• Dan Pontarlier

Sustainable Tourism Management or Sustainable Management of Tourism?

Even though it might sound similar, it is necessary to differentiate between the two of them.

The management of sustainable tourism focuses on the management of a type of tourism, from the preconceived idea that ecotourism, naturalistic tourism or sustainable tourism is a subsector of tourism. For some authors, it is a type of tourism that is intended for all those people attracted to know the natural resources in particular of a destination.

For others, it was identified as alternative tourism and several subtypes were exposed: from the rural, whose main motivation is to know and sometimes carry out the customs and traditions of man in the rural world; to ornithological tourism. The common denominator of all of them is that they are a type of tourism that seeks to get away from mass tourism, or at least, it tended to be understood that way at that time.

On the other hand, the sustainable management of tourism is based on premises of sustainable commitment to the ecological, socio-cultural and economic spheres, with the support of the government ir public administration. In short, it is governed by vertices of sustainability regardless of the specific kind of tourism on which the activity is based and applied in a general way to all areas and types that tourism encompasses.

It is necessary to take this last premise into consideration, as well as to differentiate between both concepts, in order to apply development strategies in the tourism field under a prism that does an apology (as in praise, defense and justification) to sustainability and that does not break the ideal barriers of balance in any of the vertices previously mentioned.

What about the externalities?

Externalities, as a concept, appear when dealing with the sustainable management of tourism. They are factors that have been excluded from the traditional economic balance, but tend to be included from the point of view of environmental economics. Thus, making the competitiveness of destinations vary according to the impact on natural resources that are produced in the place; starting from the premise that the landscape and the natural environment of these places are its main attraction.

These factors always include those variables that affect the environment and that can be caused both by the residents of the place and by the tourist activity that takes place there.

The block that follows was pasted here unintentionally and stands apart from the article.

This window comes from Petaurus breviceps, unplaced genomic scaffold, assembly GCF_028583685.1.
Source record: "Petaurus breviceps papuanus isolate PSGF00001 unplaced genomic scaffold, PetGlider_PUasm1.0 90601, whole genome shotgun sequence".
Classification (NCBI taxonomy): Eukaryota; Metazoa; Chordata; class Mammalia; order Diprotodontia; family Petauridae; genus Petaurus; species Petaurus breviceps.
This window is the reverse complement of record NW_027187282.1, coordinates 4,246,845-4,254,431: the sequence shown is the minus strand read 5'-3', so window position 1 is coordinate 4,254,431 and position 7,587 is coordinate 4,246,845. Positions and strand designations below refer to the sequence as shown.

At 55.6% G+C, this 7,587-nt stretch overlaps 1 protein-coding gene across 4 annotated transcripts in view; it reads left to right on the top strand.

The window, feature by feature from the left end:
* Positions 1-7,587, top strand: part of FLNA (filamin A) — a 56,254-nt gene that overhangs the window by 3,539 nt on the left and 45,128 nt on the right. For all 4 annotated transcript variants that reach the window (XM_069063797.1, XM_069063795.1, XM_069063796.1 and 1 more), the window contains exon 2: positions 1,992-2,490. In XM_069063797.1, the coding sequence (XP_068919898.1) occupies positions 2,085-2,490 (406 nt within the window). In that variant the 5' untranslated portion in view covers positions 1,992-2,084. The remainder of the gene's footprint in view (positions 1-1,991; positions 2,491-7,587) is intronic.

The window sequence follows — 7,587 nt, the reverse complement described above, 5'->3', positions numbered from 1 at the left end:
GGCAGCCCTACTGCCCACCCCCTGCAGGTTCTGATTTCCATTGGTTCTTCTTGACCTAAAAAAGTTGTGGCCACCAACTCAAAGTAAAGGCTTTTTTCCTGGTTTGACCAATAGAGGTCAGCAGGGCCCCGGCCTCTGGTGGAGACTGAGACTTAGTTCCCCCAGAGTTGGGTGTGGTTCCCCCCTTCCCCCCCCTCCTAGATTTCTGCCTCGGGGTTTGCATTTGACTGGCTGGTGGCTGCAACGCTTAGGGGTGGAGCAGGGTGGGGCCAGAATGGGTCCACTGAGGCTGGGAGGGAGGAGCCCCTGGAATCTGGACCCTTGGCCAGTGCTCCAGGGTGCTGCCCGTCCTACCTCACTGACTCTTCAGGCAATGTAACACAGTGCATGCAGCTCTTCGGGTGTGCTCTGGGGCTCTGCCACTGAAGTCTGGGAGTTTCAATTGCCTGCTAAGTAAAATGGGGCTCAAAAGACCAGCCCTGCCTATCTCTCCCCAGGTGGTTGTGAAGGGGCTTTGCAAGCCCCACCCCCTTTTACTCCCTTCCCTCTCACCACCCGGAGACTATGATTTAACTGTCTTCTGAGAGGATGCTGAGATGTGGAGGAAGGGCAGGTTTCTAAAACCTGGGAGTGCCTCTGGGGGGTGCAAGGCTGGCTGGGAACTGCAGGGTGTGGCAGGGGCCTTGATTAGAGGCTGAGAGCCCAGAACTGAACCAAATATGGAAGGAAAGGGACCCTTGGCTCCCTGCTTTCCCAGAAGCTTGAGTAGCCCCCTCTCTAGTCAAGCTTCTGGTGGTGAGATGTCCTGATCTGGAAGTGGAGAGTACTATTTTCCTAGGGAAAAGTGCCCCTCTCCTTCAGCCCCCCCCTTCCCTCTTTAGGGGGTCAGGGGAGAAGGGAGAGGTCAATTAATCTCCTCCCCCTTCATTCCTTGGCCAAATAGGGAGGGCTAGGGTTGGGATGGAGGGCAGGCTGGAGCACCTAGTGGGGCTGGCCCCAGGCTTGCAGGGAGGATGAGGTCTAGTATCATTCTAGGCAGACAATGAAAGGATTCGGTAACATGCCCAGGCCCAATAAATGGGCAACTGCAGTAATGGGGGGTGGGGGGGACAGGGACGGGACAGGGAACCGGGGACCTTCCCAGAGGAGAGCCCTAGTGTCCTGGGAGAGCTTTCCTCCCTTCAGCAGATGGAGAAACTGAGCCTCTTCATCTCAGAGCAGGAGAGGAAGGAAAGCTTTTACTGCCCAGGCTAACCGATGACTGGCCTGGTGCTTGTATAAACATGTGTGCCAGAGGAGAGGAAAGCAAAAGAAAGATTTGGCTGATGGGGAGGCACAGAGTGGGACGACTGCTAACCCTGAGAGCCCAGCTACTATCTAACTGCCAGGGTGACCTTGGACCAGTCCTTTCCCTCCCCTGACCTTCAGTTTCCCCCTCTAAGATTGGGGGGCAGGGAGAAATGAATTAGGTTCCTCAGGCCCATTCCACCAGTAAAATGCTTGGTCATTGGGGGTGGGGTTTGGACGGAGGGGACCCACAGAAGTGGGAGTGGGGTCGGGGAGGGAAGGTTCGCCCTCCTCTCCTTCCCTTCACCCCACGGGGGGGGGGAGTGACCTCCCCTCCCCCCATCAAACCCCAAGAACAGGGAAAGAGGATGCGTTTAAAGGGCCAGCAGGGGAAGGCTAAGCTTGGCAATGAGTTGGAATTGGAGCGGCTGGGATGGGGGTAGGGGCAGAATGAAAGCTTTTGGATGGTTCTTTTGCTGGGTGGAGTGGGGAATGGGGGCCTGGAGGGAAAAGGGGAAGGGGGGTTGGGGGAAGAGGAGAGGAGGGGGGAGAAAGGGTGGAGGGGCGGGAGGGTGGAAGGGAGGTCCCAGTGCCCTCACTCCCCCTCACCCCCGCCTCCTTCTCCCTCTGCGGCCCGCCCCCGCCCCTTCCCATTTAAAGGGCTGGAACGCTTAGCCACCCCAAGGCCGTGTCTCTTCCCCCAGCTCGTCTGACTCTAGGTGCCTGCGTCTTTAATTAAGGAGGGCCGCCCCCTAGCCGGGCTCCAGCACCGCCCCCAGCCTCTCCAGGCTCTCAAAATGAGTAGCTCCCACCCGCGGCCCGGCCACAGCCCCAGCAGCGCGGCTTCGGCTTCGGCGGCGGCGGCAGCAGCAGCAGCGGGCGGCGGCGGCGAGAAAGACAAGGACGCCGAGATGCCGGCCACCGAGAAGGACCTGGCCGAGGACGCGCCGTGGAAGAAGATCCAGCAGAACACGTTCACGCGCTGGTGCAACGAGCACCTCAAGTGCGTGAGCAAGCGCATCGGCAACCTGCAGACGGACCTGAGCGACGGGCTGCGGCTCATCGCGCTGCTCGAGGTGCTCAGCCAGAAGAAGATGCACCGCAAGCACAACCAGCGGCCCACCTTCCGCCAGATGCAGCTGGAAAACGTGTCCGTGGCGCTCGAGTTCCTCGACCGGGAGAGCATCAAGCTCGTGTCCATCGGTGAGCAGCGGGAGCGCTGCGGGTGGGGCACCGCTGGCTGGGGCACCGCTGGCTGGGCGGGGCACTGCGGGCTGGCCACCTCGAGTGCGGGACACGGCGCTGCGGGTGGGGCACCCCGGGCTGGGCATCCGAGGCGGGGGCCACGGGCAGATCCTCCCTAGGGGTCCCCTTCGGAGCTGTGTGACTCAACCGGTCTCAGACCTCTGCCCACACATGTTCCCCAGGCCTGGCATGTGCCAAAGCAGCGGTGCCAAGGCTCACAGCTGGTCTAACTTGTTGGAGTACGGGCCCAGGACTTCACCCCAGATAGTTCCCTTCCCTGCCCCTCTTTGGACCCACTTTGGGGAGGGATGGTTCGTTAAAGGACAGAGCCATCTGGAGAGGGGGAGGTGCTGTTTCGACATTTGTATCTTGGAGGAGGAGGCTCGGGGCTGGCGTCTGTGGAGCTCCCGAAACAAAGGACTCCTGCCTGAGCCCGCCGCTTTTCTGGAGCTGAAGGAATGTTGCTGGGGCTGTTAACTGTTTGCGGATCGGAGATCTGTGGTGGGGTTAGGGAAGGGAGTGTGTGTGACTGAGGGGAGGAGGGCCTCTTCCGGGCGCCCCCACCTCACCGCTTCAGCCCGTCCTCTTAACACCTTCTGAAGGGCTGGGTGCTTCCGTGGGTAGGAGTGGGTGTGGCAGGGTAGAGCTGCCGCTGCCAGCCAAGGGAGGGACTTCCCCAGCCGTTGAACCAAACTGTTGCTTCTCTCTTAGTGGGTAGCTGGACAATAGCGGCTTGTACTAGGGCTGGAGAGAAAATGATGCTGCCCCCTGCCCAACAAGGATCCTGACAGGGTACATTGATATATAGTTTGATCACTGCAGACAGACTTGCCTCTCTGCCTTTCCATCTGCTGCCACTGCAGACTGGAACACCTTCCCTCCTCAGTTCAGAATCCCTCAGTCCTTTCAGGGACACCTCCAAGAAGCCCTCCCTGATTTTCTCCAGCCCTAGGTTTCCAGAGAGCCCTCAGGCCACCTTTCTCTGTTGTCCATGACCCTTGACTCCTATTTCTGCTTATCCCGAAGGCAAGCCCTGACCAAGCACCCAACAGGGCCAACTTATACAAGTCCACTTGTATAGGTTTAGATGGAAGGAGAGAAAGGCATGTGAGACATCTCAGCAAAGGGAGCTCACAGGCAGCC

For that reason, at a micro or local level, we could speak of the destruction of wild habitats. This is the case of Hawaii, as explained in the publication Negative Impact of Tourism on Hawaii Natives and Environment, where the great development of hotels (among other tourist infrastructures) from 1985 to 2010 has multiplied the number of rooms from 65,000 to 132,000. With the consequent absorption of spaces and resources, which were previously for local use and enjoyment, as well as of other natural spaces.

The consumption and waste of the five (there have been years that up to seven) million tourists who annually visit the Hawaiian Islands and also the energy resources that are needed for them, directly affect the environment. For these reasons, it has been reported that 60% of the plants and species in Hawaii are considered in danger of extinction.

Another example would be the fragmentation of society linked to the creation of tourist ghettos, as in the specific case of Angkor Wat in Cambodia some years ago. The saturation of tourists (both backpackers and “honeymooners”) creates such a “non-local” atmosphere in the place that certain visitors with their actions tend to insult the local population, as well as their culture and religion. An article in The Guardian clearly exposes the local rejection due to an unorthodox initiative that spreaded among some social groups of visitors who go to the temples: undressing and taking photos to publish them.

On the other hand, while tourism has already been overcrowded and encompassed by large tour operators and foreign investment, the vast majority of locals that during the "boom" did not have the sufficient means to benefit from tourism have remained in the same situation of poverty. In nearby cities such as the well-known Siam Reap, prices have skyrocketed and the clear evidence between the upper and lower social classes has been even more marked, practically bypassing the middle class. Facts from my visit there.

This creates a rejection of tourism on the part of the locals, which subsequently negatively affects the value of the place for the tourist, since they may feel rejected due to the generalization on the part of the local population.

At a macro level, the consumption of fossil fuels acts negatively and directly on the greenhouse effect due to the composition of these fuels. This applies to tourism in terms of travel by plane, among others.

At the moment, this type of fuel is one of the few that are viable for the power that an airplane needs. While trying to synthesize new biofuels to replace it, it has been seen that the quantities of agricultural crops that would be needed could promote deforestation in some tropical areas, to dedicate them to the cultivation of the flora necessary to obtain these materials.

And you, do you know any example of a place that you have visited?

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